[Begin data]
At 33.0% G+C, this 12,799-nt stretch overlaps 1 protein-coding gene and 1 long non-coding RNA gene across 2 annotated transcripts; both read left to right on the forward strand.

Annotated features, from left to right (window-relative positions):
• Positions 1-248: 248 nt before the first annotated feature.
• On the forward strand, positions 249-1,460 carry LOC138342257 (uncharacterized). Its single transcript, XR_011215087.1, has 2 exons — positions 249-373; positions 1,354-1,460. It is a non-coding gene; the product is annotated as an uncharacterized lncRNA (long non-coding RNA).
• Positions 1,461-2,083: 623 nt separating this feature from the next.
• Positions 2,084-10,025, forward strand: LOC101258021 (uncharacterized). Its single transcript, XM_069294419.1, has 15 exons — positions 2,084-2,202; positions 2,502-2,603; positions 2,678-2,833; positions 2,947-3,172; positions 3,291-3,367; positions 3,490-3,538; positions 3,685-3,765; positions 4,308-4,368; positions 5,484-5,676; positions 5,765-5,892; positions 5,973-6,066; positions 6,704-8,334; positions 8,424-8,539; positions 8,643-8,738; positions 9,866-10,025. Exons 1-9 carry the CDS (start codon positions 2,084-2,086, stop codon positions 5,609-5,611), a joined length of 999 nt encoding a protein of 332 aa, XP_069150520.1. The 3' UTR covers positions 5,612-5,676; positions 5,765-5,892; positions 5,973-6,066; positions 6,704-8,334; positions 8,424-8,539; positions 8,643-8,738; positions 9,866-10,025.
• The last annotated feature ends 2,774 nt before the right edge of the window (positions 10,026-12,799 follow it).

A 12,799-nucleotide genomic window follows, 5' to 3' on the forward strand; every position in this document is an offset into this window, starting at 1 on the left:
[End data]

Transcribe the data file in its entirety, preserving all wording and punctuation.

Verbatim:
At 33.0% G+C, this 12,799-nt stretch overlaps 1 protein-coding gene and 1 long non-coding RNA gene across 2 annotated transcripts; both read left to right on the forward strand.

Annotated features, from left to right (window-relative positions):
• Positions 1-248: 248 nt before the first annotated feature.
• On the forward strand, positions 249-1,460 carry LOC138342257 (uncharacterized). Its single transcript, XR_011215087.1, has 2 exons — positions 249-373; positions 1,354-1,460. It is a non-coding gene; the product is annotated as an uncharacterized lncRNA (long non-coding RNA).
• Positions 1,461-2,083: 623 nt separating this feature from the next.
• Positions 2,084-10,025, forward strand: LOC101258021 (uncharacterized). Its single transcript, XM_069294419.1, has 15 exons — positions 2,084-2,202; positions 2,502-2,603; positions 2,678-2,833; positions 2,947-3,172; positions 3,291-3,367; positions 3,490-3,538; positions 3,685-3,765; positions 4,308-4,368; positions 5,484-5,676; positions 5,765-5,892; positions 5,973-6,066; positions 6,704-8,334; positions 8,424-8,539; positions 8,643-8,738; positions 9,866-10,025. Exons 1-9 carry the CDS (start codon positions 2,084-2,086, stop codon positions 5,609-5,611), a joined length of 999 nt encoding a protein of 332 aa, XP_069150520.1. The 3' UTR covers positions 5,612-5,676; positions 5,765-5,892; positions 5,973-6,066; positions 6,704-8,334; positions 8,424-8,539; positions 8,643-8,738; positions 9,866-10,025.
• The last annotated feature ends 2,774 nt before the right edge of the window (positions 10,026-12,799 follow it).

A 12,799-nucleotide genomic window follows, 5' to 3' on the forward strand; every position in this document is an offset into this window, starting at 1 on the left: